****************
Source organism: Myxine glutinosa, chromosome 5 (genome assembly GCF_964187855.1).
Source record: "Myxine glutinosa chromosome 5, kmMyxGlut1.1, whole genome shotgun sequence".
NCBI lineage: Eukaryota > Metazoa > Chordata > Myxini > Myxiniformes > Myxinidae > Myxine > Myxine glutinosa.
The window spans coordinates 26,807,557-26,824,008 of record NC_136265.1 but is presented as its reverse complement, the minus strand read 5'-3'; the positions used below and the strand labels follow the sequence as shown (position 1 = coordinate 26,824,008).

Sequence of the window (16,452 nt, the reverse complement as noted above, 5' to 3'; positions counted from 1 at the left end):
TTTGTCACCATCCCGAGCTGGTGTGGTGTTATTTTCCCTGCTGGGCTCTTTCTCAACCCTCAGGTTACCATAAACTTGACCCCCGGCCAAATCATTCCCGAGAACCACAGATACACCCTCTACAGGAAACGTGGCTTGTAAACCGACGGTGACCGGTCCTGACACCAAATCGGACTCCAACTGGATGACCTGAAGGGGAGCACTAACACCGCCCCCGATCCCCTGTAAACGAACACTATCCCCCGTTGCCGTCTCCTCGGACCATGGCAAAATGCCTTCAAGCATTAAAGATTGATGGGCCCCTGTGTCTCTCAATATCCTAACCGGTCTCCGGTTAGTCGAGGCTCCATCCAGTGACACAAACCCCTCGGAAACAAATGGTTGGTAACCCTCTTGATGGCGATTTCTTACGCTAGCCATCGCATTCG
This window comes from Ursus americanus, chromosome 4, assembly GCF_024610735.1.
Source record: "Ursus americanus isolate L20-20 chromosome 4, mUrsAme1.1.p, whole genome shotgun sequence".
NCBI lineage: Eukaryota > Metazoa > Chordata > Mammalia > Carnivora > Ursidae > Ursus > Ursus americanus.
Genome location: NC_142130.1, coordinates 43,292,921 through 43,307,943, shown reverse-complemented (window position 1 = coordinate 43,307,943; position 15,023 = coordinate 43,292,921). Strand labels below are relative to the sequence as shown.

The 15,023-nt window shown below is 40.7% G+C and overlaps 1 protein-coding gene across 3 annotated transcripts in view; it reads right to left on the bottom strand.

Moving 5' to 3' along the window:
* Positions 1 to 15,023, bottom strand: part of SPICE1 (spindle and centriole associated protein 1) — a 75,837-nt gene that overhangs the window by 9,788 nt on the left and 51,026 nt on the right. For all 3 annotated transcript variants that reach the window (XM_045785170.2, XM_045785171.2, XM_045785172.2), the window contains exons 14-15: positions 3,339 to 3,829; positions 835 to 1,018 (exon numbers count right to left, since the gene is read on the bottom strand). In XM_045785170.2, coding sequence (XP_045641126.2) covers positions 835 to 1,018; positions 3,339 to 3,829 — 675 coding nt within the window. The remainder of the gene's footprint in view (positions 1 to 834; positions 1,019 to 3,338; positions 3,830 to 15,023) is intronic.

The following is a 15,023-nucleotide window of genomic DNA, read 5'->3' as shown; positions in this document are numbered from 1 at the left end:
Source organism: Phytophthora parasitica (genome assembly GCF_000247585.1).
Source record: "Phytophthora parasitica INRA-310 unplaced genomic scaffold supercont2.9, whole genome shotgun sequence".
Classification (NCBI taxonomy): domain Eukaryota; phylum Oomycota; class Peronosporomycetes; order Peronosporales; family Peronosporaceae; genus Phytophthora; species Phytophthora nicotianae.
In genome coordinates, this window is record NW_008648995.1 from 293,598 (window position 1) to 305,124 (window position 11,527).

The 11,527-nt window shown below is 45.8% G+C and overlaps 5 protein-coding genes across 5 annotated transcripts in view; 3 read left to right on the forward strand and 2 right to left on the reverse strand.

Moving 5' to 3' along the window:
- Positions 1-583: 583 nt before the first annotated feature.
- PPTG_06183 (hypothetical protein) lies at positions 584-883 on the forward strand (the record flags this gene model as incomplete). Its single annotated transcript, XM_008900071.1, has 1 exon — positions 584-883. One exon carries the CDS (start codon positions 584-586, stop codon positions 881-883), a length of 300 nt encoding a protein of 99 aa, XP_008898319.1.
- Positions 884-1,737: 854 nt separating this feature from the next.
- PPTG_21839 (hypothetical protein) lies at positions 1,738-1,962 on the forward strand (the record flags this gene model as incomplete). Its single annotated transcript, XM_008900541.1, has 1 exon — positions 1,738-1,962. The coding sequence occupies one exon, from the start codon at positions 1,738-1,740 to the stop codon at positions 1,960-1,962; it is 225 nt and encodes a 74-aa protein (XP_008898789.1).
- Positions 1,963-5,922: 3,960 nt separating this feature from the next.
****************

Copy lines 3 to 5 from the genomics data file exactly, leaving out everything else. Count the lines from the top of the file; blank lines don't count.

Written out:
NCBI lineage: Eukaryota > Metazoa > Chordata > Myxini > Myxiniformes > Myxinidae > Myxine > Myxine glutinosa.
The window spans coordinates 26,807,557-26,824,008 of record NC_136265.1 but is presented as its reverse complement, the minus strand read 5'-3'; the positions used below and the strand labels follow the sequence as shown (position 1 = coordinate 26,824,008).

Sequence of the window (16,452 nt, the reverse complement as noted above, 5' to 3'; positions counted from 1 at the left end):